Fresh details have emerged about how complex and layered was the hoax involving Notre Dame star linebacker Manti Te'o and his fake girlfriend, "Lennay Kekua."
According to ABC News interviews and published reports, Te'o received phone calls, text messages and letters before every football game from his "girlfriend." He was in contact with her family, including a twin brother, a second brother, sister and parents. He called often to check in with them, just as he did with his own family. And "Kekua" kept in contact with Te'o's friends and family, and teammates spoke to her on the phone.
"There are a remarkable number of characters involved. We don't know how many people they represent," Notre Dame Athletic Director Jack Swarbrick said at a news conference this week. "There are male and female characters, brothers, cousins, mother, and we don't know if it's two people playing multiple characters or multiple people."
"It goes to the sophistication of this, that there are all these sort of independent pieces that reinforce elements of the story all the way through," he said.
One of Te'o's teammates who asked not to be identified told ABC News that it was normal for Te'o to pass his phone around to teammates when he was on the line with "Lennay" so they could say hello to her.
"I talked to her," this teammate said. "I wasn't suspicious."
When Te'o got the call telling him that Lennay had died last fall, he was in the locker room, the teammate said.
"He got real emotional, crying," the teammate said. "He's an emotional guy."
The teammate said he thinks Te'o genuinely got hoaxed. The fact that Te'o talked about meeting her and touching her hand - when really he only "met" her on the internet - makes this teammate think that he was not completely telling the truth about his relationship.
"I think he was just embarrassed about it, the whole internet thing," the teammate said. The player said he hasn't talked to Te'o since this story broke.
With so many questions swirling around the revelation that Te'o's fake girlfriend, a source in the Notre Dame athletic department said the school would like Te'o to speak out publicly, but noted that they are not currently in touch with him.
"At some point the ball ends up in his court," the source said. "We're not involved right now."
A newly released transcript of "Sports Illustrated" writer Pete Thamel's Sept. 23 interview with Te'o gives a hint at the staggering depth of the deception.
Te'o told Thamel that Lennay Kekua's real name was Melelengei, but since no one could pronounce it properly it was shortened to Lennay. But her family nicknamed her Lala, he said.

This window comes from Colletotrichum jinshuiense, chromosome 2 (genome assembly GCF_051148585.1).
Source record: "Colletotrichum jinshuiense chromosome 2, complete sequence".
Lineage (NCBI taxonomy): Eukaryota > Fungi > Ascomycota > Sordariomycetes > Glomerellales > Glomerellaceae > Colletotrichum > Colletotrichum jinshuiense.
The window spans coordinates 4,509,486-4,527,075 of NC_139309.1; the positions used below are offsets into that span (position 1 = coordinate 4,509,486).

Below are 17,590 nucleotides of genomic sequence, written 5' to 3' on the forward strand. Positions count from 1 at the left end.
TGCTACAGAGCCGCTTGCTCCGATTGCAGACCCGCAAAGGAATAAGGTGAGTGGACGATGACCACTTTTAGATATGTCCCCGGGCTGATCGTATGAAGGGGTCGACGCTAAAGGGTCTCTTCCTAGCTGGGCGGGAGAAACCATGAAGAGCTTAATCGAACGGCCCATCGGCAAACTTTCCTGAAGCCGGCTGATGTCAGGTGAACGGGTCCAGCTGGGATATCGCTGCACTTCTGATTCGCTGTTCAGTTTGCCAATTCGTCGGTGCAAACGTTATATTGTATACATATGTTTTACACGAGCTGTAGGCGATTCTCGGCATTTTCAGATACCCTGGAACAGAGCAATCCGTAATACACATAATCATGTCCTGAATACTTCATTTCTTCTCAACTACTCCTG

Te'o's knowledge about the details of his girlfriend's life was often murky, including her majors in school, occupation and extent of her injuries after an alleged April 28 car accident with a drunk driver.
What he was absolutely clear about was how much time he spent in contact with her, especially while she was in the hospital recovering from the car accident, which led to the discovery of her leukemia.
"I talked to my girlfriend every single day," Te'o told Themel. "I slept on the phone with her every single day. When she was going through chemo, she would have all these pains and the doctors were saying they were trying to give her medicine to make her sleep. She still couldn't sleep. She would say, 'Just call my boyfriend and have him on the phone with me, and I can sleep.' I slept on the phone with her every single night."
He would spend eight hours a night with someone, somewhere, breathing on the other end, he told Thamel.
Te'o recounted how his girlfriend who was "on a machine" after being in a coma.
"We lost her, actually, twice. She flatlined twice. They revived her twice," he said. "It was just a trippy situation."
For a while Kekua was unable to talk and he described the nurse-deemed "miracle" of how Kekua's breathing would pick up when she heard his voice on the phone.
"There were lengthy, long telephone conversations. There was sleeping with the phone on connected to each other," Swarbrick said. "The issue of who it is, who's playing what role, what's real and what's not here is a more complex question than I can get into."
Perhaps one of the most touching displays of love from Kekua to Te'o, he told the writer, was the one-page letter she would write him on her iPad before each game. One of her siblings, often her twin brother Noa, would then read him the letter over the phone before sending it to him.